Not to mention "triticale," which is actually a real thing
I ran across this word over the weekend, and it made me smile. I remember the first time I encountered it, in an episode of the original series that I watched when I was eight or nine. Yeoman Rand makes an appearance, and I was like, "Who is this chick, and what's a yeoman?"
A yeoman is, of course, a rank in the US Navy which performs administrative and clerical duties. Luckily for real-world yeomans, a massive blonde beehive is not required for the job. (Although sadly I suspect that the two jobs may still have "unwanted sexual advances" in common.)
I used to love going over to this one particular friend's house, because her father owned a battered copy of the Star Trek Concordance. He allowed me to read it if I promised to be careful and not eat or drink while I had it in hand.
My friend would get pretty miffed when I showed up at her house only to bury my nose in some stupid book of her dad's. I guess that was pretty rude of me, but the Concordance was a pretty rare thing at the time. It was long since out of print by then, and I didn't have any money of my own to buy one, anyway.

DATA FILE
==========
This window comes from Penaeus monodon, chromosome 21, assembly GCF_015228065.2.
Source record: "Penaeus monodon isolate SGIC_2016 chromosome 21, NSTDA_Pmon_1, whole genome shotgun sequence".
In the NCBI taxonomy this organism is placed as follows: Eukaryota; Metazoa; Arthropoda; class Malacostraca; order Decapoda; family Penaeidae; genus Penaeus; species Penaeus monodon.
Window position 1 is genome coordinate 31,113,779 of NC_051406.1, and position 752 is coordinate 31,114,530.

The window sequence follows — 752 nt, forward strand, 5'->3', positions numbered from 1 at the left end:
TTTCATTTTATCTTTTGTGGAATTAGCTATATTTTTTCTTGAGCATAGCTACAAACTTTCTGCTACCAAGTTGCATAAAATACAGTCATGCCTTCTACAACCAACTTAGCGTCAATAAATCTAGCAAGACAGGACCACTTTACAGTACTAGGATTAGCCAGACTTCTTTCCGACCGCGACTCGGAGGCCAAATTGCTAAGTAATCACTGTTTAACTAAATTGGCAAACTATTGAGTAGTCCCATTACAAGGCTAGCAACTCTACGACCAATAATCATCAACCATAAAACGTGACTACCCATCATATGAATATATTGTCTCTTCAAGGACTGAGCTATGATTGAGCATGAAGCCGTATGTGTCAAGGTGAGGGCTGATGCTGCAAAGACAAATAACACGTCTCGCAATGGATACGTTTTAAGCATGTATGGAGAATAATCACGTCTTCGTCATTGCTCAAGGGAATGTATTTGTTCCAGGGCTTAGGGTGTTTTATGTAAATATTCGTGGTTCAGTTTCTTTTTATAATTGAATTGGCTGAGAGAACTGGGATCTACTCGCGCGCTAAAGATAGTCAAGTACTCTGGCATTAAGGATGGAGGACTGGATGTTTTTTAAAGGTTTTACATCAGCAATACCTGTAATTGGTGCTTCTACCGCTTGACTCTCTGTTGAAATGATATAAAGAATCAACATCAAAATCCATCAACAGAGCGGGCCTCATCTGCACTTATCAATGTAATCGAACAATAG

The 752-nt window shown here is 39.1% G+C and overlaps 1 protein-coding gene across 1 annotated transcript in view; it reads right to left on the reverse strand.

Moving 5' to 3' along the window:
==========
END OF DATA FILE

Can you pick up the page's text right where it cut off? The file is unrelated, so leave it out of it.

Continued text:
You can imagine my surprise, many years later, to learn that in most people's minds, "concordance" referred specifically to a Bible textbook. Technically it just means "a big collection of facts about a specific subject," but most people only encountered the word in relation to the Bible.
Biblical concordances take every word in the Bible, and show you which pages they appeared in. Useful for those times when you want to look up every single instance where a horse appeared in the Bible, or whatever.
What can I say? I wasn't raised with any religion (just Star Trek).
I used to constantly get this word confused with "dogsbody," which is kind of the same thing, but not really. (I also once called "houndstooth" "dogstooth," to the merriment of the collection of adults I was with at the time, and to my eternal embarrassment.)
It probably didn't help that the Star Trek episode titled "Catspaw" prominently features a cat. I remember looking the word up in the dictionary, and then being thoroughly confused about what relationship the word had to actual cats.